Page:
Hitachi Energy has delivered a modular solution to electrify a 20 MW electrolyzer to produce hydrogen to heat steel before rolling, while Enapter has unveiled its AEM electrolyzers for industrial and refuelling pilot projects.
Hitachi Energy has supplied Ovako with a modular eHouse solution for the electrification of a 20 MW electrolyzer in Hofors, Sweden. The project marks the world’s first steel plant to use hydrogen for heating before the rolling process. Beyond steel heating, the hydrogen will fuel cell-powered trucks, and surplus heat from the plant will support district heating. Hitachi Energy’s delivery includes a modular Grid-to-Stack solution, with components such as transformers, rectifiers, control equipment, and high-current connections to convert alternating current from the distribution grid into the direct current required for the electrolyzer. The company has collaborated on the system’s development with Volvo Group, H2 Green Steel, and Nel Hydrogen.
Enapter has expanded its product lineup with the introduction of the “AEM Flex 120,” a new AEM electrolyzer for industrial and refueling pilot projects. The AEM Flex 120 features up to 50 AEM Stack core modules, ensuring high reactivity to fluctuating renewable energy sources. It can produce approximately 53 kg of hydrogen per day at 99.999 percent purity, with the option for a dryer. This electrolyzer addresses the market gap between Enapter’s AEM Electrolyser EL 4 (1 kg/day) and its megawatt-scale AEM Multicore (450 kg/day), and the company is scaling up its production capacities to meet demand.
The Port of Rotterdam and the inland Port of Duisburg have jointly presented the findings of a feasibility study focused on North Rhine-Westphalia, Germany. The results show a significant local increase in demand for low-carbon hydrogen, exceeding 3 million tons per year until 2045. To meet this growing demand for green hydrogen in the medium term, the study recommends completing the first hydrogen pipeline between the two ports by 2027. Subsequently, pipelines for hydrogen derivatives and CO2 export should follow, complementing the essential roles of inland shipping and rail transport.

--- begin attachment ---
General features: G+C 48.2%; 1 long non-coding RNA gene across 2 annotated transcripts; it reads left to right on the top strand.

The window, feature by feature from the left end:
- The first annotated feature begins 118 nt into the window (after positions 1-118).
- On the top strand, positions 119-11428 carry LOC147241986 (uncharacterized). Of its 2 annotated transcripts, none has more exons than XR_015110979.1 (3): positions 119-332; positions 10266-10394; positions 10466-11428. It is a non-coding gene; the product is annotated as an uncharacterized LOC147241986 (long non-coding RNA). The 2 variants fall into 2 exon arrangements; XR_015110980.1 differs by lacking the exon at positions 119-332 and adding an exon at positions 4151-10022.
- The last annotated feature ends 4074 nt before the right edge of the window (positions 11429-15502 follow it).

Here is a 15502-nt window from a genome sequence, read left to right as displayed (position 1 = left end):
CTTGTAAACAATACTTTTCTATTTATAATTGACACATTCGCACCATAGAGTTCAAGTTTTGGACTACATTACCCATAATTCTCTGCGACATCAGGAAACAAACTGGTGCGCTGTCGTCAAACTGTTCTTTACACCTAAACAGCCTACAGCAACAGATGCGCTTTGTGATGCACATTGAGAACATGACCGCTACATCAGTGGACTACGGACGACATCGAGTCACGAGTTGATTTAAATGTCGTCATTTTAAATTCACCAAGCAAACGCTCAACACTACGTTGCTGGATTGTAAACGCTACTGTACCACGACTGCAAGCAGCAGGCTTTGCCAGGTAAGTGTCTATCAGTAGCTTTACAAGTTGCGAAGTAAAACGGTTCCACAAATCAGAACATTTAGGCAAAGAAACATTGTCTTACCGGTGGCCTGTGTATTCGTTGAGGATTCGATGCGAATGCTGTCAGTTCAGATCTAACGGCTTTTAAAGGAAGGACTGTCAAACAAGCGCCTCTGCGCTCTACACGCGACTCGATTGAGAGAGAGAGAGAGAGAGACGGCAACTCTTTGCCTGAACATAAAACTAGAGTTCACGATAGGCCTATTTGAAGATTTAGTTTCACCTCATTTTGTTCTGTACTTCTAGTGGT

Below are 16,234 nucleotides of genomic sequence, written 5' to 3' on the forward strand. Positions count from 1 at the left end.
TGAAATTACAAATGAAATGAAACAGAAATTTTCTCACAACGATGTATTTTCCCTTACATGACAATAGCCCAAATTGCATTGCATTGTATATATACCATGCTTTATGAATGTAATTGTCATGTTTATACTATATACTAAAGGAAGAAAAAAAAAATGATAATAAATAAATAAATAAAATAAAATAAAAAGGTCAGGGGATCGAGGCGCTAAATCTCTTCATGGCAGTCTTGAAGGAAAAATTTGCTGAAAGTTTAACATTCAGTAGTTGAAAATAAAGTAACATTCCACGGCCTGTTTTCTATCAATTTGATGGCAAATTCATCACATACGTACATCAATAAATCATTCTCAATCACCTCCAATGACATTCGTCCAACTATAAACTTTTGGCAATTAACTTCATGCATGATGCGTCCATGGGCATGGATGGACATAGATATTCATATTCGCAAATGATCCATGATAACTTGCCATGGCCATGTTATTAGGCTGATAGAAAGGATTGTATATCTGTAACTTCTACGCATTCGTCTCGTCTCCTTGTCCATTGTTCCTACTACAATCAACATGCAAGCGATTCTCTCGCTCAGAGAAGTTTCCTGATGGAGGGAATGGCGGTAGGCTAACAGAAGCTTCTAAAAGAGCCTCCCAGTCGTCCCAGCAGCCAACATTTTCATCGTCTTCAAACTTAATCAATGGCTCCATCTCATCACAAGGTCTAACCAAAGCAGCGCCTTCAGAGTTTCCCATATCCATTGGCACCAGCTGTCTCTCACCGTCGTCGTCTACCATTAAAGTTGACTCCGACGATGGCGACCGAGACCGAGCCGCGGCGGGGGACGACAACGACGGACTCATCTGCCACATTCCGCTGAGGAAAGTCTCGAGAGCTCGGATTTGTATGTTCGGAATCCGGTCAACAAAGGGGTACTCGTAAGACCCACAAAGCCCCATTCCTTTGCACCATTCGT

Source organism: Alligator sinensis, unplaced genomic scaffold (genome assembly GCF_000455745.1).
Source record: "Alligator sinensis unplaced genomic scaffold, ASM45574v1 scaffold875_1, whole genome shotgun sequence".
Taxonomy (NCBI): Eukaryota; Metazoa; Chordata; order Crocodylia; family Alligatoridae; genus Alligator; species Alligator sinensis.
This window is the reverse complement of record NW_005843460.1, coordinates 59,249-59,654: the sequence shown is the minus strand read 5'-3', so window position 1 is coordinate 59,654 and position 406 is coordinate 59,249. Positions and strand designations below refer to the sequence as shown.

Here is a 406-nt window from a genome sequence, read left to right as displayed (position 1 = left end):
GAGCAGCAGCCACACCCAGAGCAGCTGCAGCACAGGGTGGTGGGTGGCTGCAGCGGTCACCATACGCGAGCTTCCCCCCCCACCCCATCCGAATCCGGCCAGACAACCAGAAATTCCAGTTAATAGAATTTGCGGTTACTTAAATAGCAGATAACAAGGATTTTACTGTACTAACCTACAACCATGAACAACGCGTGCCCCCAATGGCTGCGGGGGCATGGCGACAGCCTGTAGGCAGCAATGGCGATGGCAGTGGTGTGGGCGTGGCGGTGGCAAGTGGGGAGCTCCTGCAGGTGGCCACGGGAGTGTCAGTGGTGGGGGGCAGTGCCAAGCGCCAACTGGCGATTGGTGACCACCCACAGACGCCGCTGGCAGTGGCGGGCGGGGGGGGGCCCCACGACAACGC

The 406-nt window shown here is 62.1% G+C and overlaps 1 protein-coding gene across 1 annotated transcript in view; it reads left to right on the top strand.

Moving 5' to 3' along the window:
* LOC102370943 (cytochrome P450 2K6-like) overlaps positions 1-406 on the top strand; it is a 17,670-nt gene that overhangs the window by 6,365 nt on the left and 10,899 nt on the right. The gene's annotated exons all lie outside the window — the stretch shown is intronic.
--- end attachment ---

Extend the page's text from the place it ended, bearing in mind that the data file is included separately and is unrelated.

Rina, in collaboration with SEA Aeroporti di Milano and the local branch of the Italian enterprises federation Confindustria, has launched the Hydrogen Valley Malpensa project – Italy’s first hydrogen valley in an airport environment. The project’s objective is to establish a complete hydrogen supply chain ecosystem by September 2027. Participants in the project include Air Pullman, Artelys, Circe, Emisia, and Lhyfe Labs, making it a collaborative effort involving various stakeholders.
Nuvera Fuel Cells has agreed to supply a hydrogen fuel cell system for a reachstacker developed by Hyster, which has been delivered to the Port of Valencia in Spain as part of the H2Ports project. This initiative aims to introduce hydrogen-powered vehicles and equipment into port operations. “The hydrogen is stored in high-pressure tanks and can be refilled less than 15 minutes,” said Nuvera Fuel Cells. “The hydrogen fuel cell charges the batteries, which power the electric motors and hydraulic systems, enabling the reachstacker to lift laden containers with comparable performance to a diesel alternative.”
Irish Rail and Digas have signed a contract for a proof-of-concept project to convert a diesel locomotive from traditional diesel fuel to hydrogen. As part of this €1.5 million project, Irish Rail will provide the 071 Class Diesel Locomotive for the conversion, while Digas will manufacture and install a Hydrogen Internal Combustion Engine (H2 ICE). The project’s success could demonstrate a practical and cost-effective means to decarbonize and operate existing diesel locomotives with hydrogen-powered engines, offering environmental benefits for rail transportation.
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Source: pv magazine